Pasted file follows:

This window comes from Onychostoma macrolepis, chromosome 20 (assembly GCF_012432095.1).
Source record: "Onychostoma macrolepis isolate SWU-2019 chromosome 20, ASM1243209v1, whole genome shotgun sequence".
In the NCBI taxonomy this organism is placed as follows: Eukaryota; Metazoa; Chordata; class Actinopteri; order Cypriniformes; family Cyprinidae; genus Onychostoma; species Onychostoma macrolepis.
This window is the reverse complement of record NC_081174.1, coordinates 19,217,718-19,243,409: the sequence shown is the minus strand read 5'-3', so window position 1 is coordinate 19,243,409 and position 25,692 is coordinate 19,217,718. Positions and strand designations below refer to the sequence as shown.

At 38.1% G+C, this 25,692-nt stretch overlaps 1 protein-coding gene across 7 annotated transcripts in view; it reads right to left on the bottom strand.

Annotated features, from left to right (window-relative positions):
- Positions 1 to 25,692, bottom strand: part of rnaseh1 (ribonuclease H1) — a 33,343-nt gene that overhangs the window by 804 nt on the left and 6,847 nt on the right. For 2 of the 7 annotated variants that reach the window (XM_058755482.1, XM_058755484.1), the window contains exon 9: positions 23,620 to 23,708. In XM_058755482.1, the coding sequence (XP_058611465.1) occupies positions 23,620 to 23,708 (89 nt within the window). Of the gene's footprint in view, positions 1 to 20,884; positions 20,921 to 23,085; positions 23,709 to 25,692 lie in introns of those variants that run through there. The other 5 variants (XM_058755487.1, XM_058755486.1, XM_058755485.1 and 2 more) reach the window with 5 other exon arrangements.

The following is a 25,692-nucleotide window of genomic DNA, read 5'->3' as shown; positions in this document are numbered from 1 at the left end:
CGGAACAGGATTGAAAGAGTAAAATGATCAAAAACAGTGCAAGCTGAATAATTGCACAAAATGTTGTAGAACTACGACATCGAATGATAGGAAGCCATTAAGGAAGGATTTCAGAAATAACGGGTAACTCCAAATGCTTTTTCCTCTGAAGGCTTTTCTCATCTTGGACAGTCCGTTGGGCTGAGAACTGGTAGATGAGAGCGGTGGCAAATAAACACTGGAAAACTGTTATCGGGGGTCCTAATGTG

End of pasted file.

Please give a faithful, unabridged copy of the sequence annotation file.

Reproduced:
This window comes from Onychostoma macrolepis, chromosome 20 (assembly GCF_012432095.1).
Source record: "Onychostoma macrolepis isolate SWU-2019 chromosome 20, ASM1243209v1, whole genome shotgun sequence".
In the NCBI taxonomy this organism is placed as follows: Eukaryota; Metazoa; Chordata; class Actinopteri; order Cypriniformes; family Cyprinidae; genus Onychostoma; species Onychostoma macrolepis.
This window is the reverse complement of record NC_081174.1, coordinates 19,217,718-19,243,409: the sequence shown is the minus strand read 5'-3', so window position 1 is coordinate 19,243,409 and position 25,692 is coordinate 19,217,718. Positions and strand designations below refer to the sequence as shown.

At 38.1% G+C, this 25,692-nt stretch overlaps 1 protein-coding gene across 7 annotated transcripts in view; it reads right to left on the bottom strand.

Annotated features, from left to right (window-relative positions):
- Positions 1 to 25,692, bottom strand: part of rnaseh1 (ribonuclease H1) — a 33,343-nt gene that overhangs the window by 804 nt on the left and 6,847 nt on the right. For 2 of the 7 annotated variants that reach the window (XM_058755482.1, XM_058755484.1), the window contains exon 9: positions 23,620 to 23,708. In XM_058755482.1, the coding sequence (XP_058611465.1) occupies positions 23,620 to 23,708 (89 nt within the window). Of the gene's footprint in view, positions 1 to 20,884; positions 20,921 to 23,085; positions 23,709 to 25,692 lie in introns of those variants that run through there. The other 5 variants (XM_058755487.1, XM_058755486.1, XM_058755485.1 and 2 more) reach the window with 5 other exon arrangements.

The following is a 25,692-nucleotide window of genomic DNA, read 5'->3' as shown; positions in this document are numbered from 1 at the left end:
CGGAACAGGATTGAAAGAGTAAAATGATCAAAAACAGTGCAAGCTGAATAATTGCACAAAATGTTGTAGAACTACGACATCGAATGATAGGAAGCCATTAAGGAAGGATTTCAGAAATAACGGGTAACTCCAAATGCTTTTTCCTCTGAAGGCTTTTCTCATCTTGGACAGTCCGTTGGGCTGAGAACTGGTAGATGAGAGCGGTGGCAAATAAACACTGGAAAACTGTTATCGGGGGTCCTAATGTG